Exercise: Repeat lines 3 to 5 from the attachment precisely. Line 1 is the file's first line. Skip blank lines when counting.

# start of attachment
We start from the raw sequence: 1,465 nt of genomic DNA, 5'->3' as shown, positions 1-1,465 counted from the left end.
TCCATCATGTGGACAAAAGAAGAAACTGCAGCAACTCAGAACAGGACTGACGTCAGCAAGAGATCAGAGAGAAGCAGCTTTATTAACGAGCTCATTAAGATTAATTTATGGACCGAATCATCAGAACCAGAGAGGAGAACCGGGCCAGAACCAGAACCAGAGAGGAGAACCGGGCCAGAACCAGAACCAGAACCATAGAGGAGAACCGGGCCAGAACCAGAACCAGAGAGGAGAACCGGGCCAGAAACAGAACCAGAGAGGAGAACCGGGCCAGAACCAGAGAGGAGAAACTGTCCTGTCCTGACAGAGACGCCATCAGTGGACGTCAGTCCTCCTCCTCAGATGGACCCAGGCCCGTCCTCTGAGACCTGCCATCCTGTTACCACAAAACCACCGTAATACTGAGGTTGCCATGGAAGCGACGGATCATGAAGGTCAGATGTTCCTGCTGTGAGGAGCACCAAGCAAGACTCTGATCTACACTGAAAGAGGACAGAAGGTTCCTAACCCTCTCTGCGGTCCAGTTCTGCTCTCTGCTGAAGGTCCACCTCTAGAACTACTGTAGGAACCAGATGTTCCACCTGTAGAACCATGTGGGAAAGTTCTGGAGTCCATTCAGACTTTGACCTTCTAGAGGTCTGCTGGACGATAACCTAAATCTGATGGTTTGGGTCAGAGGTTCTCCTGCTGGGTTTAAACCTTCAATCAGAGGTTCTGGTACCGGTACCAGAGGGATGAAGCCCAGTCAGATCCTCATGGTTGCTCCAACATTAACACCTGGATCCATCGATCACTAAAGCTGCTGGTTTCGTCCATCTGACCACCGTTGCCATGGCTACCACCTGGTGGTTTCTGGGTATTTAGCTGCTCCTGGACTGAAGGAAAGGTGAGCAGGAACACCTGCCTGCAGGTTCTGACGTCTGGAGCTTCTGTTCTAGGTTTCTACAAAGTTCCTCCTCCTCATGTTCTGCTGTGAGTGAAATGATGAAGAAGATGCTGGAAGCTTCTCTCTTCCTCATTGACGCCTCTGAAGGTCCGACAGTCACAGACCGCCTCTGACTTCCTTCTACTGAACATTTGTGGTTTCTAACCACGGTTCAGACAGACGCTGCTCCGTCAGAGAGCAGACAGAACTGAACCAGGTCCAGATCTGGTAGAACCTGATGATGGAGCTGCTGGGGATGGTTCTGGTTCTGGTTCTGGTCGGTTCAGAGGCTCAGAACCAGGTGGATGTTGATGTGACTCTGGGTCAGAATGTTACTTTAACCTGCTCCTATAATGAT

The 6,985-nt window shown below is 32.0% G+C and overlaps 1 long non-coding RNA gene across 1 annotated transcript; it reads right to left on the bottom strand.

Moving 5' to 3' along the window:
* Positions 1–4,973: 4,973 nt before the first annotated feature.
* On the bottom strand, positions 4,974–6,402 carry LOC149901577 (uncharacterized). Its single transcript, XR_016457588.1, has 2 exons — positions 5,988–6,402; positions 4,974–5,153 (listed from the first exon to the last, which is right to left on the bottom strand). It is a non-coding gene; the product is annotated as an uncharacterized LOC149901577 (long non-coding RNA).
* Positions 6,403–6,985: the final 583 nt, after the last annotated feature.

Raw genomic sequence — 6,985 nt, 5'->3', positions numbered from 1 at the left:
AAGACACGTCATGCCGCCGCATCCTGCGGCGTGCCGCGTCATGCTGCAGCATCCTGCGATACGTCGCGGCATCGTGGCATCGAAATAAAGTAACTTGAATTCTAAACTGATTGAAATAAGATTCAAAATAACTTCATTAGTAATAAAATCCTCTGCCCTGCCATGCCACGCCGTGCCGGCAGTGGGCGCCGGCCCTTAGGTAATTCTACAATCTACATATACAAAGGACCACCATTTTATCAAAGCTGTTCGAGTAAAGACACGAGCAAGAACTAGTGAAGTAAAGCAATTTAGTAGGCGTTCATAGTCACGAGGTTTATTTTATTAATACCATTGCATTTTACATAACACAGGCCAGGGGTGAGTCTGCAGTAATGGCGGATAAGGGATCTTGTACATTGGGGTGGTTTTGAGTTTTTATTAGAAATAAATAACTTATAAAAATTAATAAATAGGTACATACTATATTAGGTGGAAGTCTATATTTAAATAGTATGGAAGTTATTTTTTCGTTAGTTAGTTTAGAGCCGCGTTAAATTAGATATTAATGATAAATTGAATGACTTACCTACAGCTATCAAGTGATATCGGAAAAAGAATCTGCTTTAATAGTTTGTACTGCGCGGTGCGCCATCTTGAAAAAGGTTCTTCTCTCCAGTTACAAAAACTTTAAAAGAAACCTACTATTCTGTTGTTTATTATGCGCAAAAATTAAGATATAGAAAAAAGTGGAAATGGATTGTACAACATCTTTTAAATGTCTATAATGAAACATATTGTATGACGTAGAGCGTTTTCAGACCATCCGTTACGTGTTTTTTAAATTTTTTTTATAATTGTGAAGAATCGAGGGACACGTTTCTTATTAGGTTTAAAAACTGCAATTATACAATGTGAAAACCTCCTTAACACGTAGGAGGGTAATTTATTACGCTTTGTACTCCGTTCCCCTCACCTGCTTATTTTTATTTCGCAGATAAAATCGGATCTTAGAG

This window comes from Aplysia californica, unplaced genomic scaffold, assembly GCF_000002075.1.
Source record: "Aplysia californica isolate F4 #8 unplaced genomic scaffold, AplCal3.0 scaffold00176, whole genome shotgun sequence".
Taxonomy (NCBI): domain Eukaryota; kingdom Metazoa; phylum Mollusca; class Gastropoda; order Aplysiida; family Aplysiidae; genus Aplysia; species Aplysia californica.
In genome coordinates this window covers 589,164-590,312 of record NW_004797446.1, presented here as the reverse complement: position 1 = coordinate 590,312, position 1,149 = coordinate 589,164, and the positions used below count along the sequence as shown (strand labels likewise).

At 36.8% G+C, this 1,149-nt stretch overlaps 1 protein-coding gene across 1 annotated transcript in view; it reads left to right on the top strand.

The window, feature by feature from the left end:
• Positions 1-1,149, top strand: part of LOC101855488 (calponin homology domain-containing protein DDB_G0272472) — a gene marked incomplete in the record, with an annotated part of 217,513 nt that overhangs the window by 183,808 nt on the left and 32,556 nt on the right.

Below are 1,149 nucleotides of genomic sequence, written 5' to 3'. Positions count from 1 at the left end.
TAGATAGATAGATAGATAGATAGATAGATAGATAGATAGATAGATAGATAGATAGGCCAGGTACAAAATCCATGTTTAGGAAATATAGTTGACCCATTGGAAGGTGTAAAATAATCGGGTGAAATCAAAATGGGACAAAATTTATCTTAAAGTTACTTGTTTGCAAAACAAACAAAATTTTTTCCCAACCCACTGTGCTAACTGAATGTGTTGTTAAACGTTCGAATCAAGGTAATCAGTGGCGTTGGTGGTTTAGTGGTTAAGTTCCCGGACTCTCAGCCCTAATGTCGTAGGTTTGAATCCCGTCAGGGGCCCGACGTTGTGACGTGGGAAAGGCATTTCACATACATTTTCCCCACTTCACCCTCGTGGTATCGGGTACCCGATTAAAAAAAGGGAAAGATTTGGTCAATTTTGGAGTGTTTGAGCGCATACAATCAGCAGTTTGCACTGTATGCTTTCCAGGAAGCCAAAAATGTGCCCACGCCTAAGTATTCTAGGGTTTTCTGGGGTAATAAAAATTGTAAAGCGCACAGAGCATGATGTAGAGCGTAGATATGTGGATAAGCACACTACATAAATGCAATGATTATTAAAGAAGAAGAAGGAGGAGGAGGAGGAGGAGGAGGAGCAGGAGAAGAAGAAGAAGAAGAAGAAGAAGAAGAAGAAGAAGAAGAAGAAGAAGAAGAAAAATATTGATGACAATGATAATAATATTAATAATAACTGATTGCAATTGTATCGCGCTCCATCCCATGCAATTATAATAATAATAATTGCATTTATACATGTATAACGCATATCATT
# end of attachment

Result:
The 6,985-nt window shown below is 32.0% G+C and overlaps 1 long non-coding RNA gene across 1 annotated transcript; it reads right to left on the bottom strand.

Moving 5' to 3' along the window:
* Positions 1–4,973: 4,973 nt before the first annotated feature.